Given the extremely rapid movements in the price of oil (NYSEARCA:USO), and the confusing and contradictory commentary surrounding the issue, I felt it best to resort to my own analysis. Using publicly available data, I created a simple chart, which I would like to share with readers.
Days Supply Outstanding
The US Energy Information Administration, or EIA, is a good source of information. Using quarterly data from Q1 2000 to Q3 2014, I compared World Consumption to World Production, and accumulated the difference in a variable labeled barrels outstanding. From there, dividing by the daily consumption rate, I arrived at Days Supply Outstanding. It was necessary to seed the data with a starting supply in barrels. I used 12 billion, for the fact that as an initial value it gave the best correlation between Days Supply Outstanding and the 90 days subsequent spot price of WTI over the 14 years of data under consideration. The correlation was -87.27%.
The correlation was not very sensitive to this assumption: 7 billion yielded a -86.27% correlation, while 20 billion was -86.28%.
WTI Spot Price adjusted for Inflation
I got the data on WTI from the EIA and on inflation from the St. Louis Fed website, which has a graphing facility and permits users to download the data. Combining the two sets, I developed an inflation adjusted price history.
Developing a Formula
The resulting data were then charted as shown, and the software produced a formula for the linear regression. R2 at 85% is impressive. I held out three outliers: the 2nd and 3rd quarters of 2008, and the current price. If these points had been left in, R2 would still be very acceptable at 83%.
Eyeballing the chart, the current price is just as much an outlier as what prevailed back in 2008, but in the other direction. The point is, the price is not behaving as it usually does. It normally varies in a fairly predictable manner, driven by Days Supply Outstanding. Based on past history, it should self-correct within 90 to 180 days.
The Magic Number
The EIA projects World Production and Consumption out through the end of 2015. While one or the other may lead for a quarter or two, over any substantial period of time they are in sync. Here’s a chart:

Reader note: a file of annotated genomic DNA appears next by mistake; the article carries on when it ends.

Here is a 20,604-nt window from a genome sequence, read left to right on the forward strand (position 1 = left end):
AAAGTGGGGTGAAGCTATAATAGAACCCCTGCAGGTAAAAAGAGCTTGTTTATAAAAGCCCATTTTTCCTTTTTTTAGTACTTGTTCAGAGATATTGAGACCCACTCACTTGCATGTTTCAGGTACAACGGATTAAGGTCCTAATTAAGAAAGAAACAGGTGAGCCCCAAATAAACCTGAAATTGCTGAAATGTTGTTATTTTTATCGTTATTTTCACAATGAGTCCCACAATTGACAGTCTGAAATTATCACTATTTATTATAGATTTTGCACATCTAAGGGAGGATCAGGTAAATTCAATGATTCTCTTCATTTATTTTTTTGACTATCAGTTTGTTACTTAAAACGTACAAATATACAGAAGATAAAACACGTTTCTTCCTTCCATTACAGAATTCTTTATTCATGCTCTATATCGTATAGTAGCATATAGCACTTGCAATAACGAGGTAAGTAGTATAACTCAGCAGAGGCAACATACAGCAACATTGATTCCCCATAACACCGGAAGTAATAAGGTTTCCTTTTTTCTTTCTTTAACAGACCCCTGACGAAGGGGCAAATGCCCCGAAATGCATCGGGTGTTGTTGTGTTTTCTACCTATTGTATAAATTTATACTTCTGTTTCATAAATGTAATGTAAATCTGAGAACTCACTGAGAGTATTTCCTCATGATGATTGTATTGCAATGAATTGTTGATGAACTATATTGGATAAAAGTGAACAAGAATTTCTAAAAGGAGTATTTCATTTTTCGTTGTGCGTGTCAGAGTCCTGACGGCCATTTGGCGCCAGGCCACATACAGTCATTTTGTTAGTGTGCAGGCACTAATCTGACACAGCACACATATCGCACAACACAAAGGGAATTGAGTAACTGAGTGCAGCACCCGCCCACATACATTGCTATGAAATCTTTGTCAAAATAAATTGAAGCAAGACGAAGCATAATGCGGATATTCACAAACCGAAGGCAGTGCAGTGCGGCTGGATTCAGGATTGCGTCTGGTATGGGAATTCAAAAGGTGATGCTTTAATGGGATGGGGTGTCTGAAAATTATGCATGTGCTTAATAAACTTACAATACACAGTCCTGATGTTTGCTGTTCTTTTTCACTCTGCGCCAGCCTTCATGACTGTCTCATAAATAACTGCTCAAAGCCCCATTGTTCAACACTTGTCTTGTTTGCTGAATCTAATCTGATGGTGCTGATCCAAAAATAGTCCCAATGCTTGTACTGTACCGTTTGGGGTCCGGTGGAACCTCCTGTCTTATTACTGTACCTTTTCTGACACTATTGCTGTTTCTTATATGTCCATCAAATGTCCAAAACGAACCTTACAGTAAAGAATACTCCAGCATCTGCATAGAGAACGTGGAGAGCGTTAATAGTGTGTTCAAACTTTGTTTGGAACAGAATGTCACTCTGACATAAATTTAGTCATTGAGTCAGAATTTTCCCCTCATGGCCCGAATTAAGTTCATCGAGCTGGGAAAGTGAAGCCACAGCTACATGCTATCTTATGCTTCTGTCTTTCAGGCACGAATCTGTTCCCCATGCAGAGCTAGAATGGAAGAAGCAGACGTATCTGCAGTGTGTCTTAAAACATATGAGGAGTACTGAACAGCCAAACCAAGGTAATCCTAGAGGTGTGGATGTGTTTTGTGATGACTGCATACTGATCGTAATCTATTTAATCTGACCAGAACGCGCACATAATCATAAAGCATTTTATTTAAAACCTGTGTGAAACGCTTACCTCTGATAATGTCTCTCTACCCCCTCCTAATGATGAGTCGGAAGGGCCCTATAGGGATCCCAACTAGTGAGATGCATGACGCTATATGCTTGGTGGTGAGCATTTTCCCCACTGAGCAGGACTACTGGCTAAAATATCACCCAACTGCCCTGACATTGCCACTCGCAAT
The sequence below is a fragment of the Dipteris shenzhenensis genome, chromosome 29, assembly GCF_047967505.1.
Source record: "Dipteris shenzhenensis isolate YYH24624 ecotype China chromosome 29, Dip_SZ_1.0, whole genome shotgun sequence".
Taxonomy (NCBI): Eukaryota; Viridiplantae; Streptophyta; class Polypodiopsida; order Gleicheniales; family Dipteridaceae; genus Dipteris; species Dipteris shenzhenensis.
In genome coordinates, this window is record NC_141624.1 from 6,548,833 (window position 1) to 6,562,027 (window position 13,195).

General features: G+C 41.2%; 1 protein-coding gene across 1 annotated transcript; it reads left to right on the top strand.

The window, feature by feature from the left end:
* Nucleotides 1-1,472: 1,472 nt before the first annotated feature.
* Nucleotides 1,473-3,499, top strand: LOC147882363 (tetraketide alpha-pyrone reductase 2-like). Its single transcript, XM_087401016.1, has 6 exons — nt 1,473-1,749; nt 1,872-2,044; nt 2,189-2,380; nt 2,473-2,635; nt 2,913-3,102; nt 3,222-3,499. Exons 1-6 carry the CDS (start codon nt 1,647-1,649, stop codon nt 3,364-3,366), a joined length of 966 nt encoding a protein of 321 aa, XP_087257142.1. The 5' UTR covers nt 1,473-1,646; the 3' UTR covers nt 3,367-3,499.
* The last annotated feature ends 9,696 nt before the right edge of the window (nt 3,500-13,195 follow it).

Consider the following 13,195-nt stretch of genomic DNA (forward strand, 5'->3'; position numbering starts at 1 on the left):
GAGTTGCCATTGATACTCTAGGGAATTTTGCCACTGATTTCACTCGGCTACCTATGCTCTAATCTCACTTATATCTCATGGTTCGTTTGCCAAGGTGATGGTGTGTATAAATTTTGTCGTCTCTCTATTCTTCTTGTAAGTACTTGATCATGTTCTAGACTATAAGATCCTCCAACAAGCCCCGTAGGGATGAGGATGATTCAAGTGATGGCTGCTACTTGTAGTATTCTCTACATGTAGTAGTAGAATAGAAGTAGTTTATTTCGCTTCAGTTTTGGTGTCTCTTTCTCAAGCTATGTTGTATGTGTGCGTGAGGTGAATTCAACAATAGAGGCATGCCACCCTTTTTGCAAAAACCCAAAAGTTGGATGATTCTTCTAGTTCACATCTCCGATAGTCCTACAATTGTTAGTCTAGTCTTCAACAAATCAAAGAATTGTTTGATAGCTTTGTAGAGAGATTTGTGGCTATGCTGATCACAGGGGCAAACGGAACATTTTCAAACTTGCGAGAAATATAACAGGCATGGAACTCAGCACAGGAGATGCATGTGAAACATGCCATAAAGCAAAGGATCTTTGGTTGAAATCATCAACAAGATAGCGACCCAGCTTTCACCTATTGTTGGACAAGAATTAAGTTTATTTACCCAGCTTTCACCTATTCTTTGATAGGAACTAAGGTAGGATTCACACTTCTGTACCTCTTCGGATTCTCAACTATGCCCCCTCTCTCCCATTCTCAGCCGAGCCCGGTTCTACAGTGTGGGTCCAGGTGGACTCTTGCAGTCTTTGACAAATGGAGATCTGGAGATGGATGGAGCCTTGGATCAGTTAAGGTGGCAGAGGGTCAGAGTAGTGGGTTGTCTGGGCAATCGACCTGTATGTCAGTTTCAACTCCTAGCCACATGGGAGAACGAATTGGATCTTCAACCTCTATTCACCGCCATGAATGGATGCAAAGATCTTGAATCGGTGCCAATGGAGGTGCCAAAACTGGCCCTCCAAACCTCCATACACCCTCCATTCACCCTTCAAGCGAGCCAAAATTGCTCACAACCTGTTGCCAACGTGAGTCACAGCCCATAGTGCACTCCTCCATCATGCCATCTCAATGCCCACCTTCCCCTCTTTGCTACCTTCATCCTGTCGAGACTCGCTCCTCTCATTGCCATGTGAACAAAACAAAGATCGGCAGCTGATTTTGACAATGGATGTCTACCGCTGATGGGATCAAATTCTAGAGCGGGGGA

The linear regressions run exactly parallel, although there are substantial short-term discrepancies. No such imbalance is visible at the present time.
Getting back to the first chart, if the linear regression formula is applied to EIA projections for the 1st quarter of 2015, the indicated average spot price of WTI is $101.93, round it down to $100.
As a retail investor, I don’t give advice. I enjoy posting my opinions, and participating in the comment stream. From time to time, I like to take some fairly simple data and push it to its limits, particularly when the results run contrary to popular opinion and the wisdom of industry pundits.
I’m long Exxon (NYSE:XOM), Occidental (NYSE:OXY) and Carbo Ceramics (NYSE:CRR). I regard the current price of oil as driven by speculation, and will not reduce my positions until the evidence shows otherwise.
Loose Ends – Futures, Options and SPRs
While the descriptive power of the data as treated is excellent, the estimate of barrels outstanding, meaning produced but not yet consumed, finished the period at around 12.6 billion, only slightly above the initial value. That’s substantially greater than the amount of reported commercial storage, which is approximately 3.7 billion. Global SPRs (Strategic Petroleum Reserves) total an estimated 4.1 billion barrels, according to the EIA. While we may assume that there is more in transit, or sitting unconsumed in the form of final products such as gasoline or heating oil, there is still a substantial gap.
Futures may provide a partial answer. The oil they reference is “notional,” and has no necessary logical connection to the amount of physical oil in existence. But the market behaves as if it were real.
I was able to locate an EIA document that addresses open interest on exchanges, with the cautionary comment that the bulk of such positions are traded OTC. Here’s a chart:
With approximately 1,600 thousand contracts outstanding on exchanges at the moment, at 1,000 barrels each, they equate to 1.6 billion barrels, or perhaps twice that, since every position has a long and a short side, both of whom have a stake in some of this notional oil.
Adding in OTC contracts and options, the gap can be closed further. While futures and options open the door for manipulation, it would appear from this analysis that they smooth out price fluctuations, since the market acts as if there were more Days Supply Outstanding than can be explained by the existence of physical oil.
It’s tempting to try and work this notional or phantom oil into my equation. On the other hand, the equation accurately describes past price behavior without further modification. No doubt George Soros could do something with his theory of reflexivity. As for me, I’ll wait patiently for $100 oil.
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